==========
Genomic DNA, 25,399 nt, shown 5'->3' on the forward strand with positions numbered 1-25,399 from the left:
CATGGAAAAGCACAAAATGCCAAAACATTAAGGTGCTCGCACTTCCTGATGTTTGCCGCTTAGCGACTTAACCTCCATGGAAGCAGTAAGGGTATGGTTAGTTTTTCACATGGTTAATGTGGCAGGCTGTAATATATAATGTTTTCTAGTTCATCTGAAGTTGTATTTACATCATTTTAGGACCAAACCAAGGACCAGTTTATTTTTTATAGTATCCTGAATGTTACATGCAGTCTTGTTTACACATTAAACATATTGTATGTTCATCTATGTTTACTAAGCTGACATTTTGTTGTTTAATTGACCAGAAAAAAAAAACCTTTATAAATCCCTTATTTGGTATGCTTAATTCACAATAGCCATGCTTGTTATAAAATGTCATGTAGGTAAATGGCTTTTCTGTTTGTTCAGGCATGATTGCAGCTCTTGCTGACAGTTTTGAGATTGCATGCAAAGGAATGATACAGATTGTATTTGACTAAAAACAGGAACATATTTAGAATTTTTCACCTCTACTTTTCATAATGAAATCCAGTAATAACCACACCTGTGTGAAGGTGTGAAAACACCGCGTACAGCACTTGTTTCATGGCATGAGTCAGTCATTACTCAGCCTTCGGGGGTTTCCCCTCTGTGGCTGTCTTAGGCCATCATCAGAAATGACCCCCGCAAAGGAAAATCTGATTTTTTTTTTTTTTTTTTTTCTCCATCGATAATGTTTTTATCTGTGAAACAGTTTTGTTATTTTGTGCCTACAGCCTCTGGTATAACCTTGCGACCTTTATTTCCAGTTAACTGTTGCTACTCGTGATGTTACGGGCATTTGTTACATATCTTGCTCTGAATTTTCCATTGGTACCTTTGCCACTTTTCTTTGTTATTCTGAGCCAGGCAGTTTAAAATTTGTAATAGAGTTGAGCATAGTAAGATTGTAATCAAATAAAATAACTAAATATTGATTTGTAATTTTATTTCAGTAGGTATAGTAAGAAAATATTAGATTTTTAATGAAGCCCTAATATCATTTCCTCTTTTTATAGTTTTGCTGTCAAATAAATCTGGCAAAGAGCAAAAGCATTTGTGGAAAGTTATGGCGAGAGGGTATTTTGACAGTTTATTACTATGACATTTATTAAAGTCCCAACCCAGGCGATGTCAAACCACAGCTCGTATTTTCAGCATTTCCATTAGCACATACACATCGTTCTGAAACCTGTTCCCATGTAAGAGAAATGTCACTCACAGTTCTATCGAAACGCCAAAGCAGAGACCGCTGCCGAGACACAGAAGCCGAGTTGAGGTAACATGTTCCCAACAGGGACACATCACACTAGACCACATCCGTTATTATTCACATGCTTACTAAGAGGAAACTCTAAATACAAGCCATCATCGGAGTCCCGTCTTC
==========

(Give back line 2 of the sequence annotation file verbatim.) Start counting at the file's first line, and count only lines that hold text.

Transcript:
CATGGAAAAGCACAAAATGCCAAAACATTAAGGTGCTCGCACTTCCTGATGTTTGCCGCTTAGCGACTTAACCTCCATGGAAGCAGTAAGGGTATGGTTAGTTTTTCACATGGTTAATGTGGCAGGCTGTAATATATAATGTTTTCTAGTTCATCTGAAGTTGTATTTACATCATTTTAGGACCAAACCAAGGACCAGTTTATTTTTTATAGTATCCTGAATGTTACATGCAGTCTTGTTTACACATTAAACATATTGTATGTTCATCTATGTTTACTAAGCTGACATTTTGTTGTTTAATTGACCAGAAAAAAAAAACCTTTATAAATCCCTTATTTGGTATGCTTAATTCACAATAGCCATGCTTGTTATAAAATGTCATGTAGGTAAATGGCTTTTCTGTTTGTTCAGGCATGATTGCAGCTCTTGCTGACAGTTTTGAGATTGCATGCAAAGGAATGATACAGATTGTATTTGACTAAAAACAGGAACATATTTAGAATTTTTCACCTCTACTTTTCATAATGAAATCCAGTAATAACCACACCTGTGTGAAGGTGTGAAAACACCGCGTACAGCACTTGTTTCATGGCATGAGTCAGTCATTACTCAGCCTTCGGGGGTTTCCCCTCTGTGGCTGTCTTAGGCCATCATCAGAAATGACCCCCGCAAAGGAAAATCTGATTTTTTTTTTTTTTTTTTTTCTCCATCGATAATGTTTTTATCTGTGAAACAGTTTTGTTATTTTGTGCCTACAGCCTCTGGTATAACCTTGCGACCTTTATTTCCAGTTAACTGTTGCTACTCGTGATGTTACGGGCATTTGTTACATATCTTGCTCTGAATTTTCCATTGGTACCTTTGCCACTTTTCTTTGTTATTCTGAGCCAGGCAGTTTAAAATTTGTAATAGAGTTGAGCATAGTAAGATTGTAATCAAATAAAATAACTAAATATTGATTTGTAATTTTATTTCAGTAGGTATAGTAAGAAAATATTAGATTTTTAATGAAGCCCTAATATCATTTCCTCTTTTTATAGTTTTGCTGTCAAATAAATCTGGCAAAGAGCAAAAGCATTTGTGGAAAGTTATGGCGAGAGGGTATTTTGACAGTTTATTACTATGACATTTATTAAAGTCCCAACCCAGGCGATGTCAAACCACAGCTCGTATTTTCAGCATTTCCATTAGCACATACACATCGTTCTGAAACCTGTTCCCATGTAAGAGAAATGTCACTCACAGTTCTATCGAAACGCCAAAGCAGAGACCGCTGCCGAGACACAGAAGCCGAGTTGAGGTAACATGTTCCCAACAGGGACACATCACACTAGACCACATCCGTTATTATTCACATGCTTACTAAGAGGAAACTCTAAATACAAGCCATCATCGGAGTCCCGTCTTC